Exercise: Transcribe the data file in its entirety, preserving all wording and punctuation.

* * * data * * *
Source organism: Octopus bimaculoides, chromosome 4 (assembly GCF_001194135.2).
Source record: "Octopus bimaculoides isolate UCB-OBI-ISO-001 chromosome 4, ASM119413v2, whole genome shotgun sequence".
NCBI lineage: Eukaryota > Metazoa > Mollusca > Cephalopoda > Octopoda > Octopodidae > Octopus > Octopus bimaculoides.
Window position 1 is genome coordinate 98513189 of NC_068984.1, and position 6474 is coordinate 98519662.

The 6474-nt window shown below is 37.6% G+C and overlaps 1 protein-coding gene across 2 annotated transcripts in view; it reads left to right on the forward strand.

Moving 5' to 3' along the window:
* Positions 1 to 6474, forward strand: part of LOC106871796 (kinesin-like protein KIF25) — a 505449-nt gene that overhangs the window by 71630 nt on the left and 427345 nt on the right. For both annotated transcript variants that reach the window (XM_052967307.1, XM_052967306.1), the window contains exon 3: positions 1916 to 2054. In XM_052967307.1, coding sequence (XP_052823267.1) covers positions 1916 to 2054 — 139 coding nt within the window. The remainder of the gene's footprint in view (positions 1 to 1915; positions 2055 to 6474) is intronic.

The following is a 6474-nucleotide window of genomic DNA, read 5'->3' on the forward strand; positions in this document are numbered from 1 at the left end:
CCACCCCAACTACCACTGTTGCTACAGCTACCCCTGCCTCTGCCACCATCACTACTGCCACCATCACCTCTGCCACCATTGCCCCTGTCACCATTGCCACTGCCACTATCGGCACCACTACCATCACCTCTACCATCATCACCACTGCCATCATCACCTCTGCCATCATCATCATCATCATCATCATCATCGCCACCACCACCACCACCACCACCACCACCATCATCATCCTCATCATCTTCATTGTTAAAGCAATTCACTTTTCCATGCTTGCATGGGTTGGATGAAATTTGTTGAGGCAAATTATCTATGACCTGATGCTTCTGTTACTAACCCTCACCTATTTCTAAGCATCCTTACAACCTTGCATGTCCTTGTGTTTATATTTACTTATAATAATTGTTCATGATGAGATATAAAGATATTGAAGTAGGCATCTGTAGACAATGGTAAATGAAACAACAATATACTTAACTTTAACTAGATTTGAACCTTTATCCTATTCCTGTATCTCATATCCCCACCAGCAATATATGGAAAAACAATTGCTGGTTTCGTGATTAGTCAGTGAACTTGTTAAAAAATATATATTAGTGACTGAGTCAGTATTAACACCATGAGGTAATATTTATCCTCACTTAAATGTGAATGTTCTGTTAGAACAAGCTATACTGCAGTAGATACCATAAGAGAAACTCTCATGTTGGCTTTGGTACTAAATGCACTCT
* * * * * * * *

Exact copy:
Source organism: Octopus bimaculoides, chromosome 4 (assembly GCF_001194135.2).
Source record: "Octopus bimaculoides isolate UCB-OBI-ISO-001 chromosome 4, ASM119413v2, whole genome shotgun sequence".
NCBI lineage: Eukaryota > Metazoa > Mollusca > Cephalopoda > Octopoda > Octopodidae > Octopus > Octopus bimaculoides.
Window position 1 is genome coordinate 98513189 of NC_068984.1, and position 6474 is coordinate 98519662.

The 6474-nt window shown below is 37.6% G+C and overlaps 1 protein-coding gene across 2 annotated transcripts in view; it reads left to right on the forward strand.

Moving 5' to 3' along the window:
* Positions 1 to 6474, forward strand: part of LOC106871796 (kinesin-like protein KIF25) — a 505449-nt gene that overhangs the window by 71630 nt on the left and 427345 nt on the right. For both annotated transcript variants that reach the window (XM_052967307.1, XM_052967306.1), the window contains exon 3: positions 1916 to 2054. In XM_052967307.1, coding sequence (XP_052823267.1) covers positions 1916 to 2054 — 139 coding nt within the window. The remainder of the gene's footprint in view (positions 1 to 1915; positions 2055 to 6474) is intronic.

The following is a 6474-nucleotide window of genomic DNA, read 5'->3' on the forward strand; positions in this document are numbered from 1 at the left end:
CCACCCCAACTACCACTGTTGCTACAGCTACCCCTGCCTCTGCCACCATCACTACTGCCACCATCACCTCTGCCACCATTGCCCCTGTCACCATTGCCACTGCCACTATCGGCACCACTACCATCACCTCTACCATCATCACCACTGCCATCATCACCTCTGCCATCATCATCATCATCATCATCATCATCGCCACCACCACCACCACCACCACCACCACCATCATCATCCTCATCATCTTCATTGTTAAAGCAATTCACTTTTCCATGCTTGCATGGGTTGGATGAAATTTGTTGAGGCAAATTATCTATGACCTGATGCTTCTGTTACTAACCCTCACCTATTTCTAAGCATCCTTACAACCTTGCATGTCCTTGTGTTTATATTTACTTATAATAATTGTTCATGATGAGATATAAAGATATTGAAGTAGGCATCTGTAGACAATGGTAAATGAAACAACAATATACTTAACTTTAACTAGATTTGAACCTTTATCCTATTCCTGTATCTCATATCCCCACCAGCAATATATGGAAAAACAATTGCTGGTTTCGTGATTAGTCAGTGAACTTGTTAAAAAATATATATTAGTGACTGAGTCAGTATTAACACCATGAGGTAATATTTATCCTCACTTAAATGTGAATGTTCTGTTAGAACAAGCTATACTGCAGTAGATACCATAAGAGAAACTCTCATGTTGGCTTTGGTACTAAATGCACTCT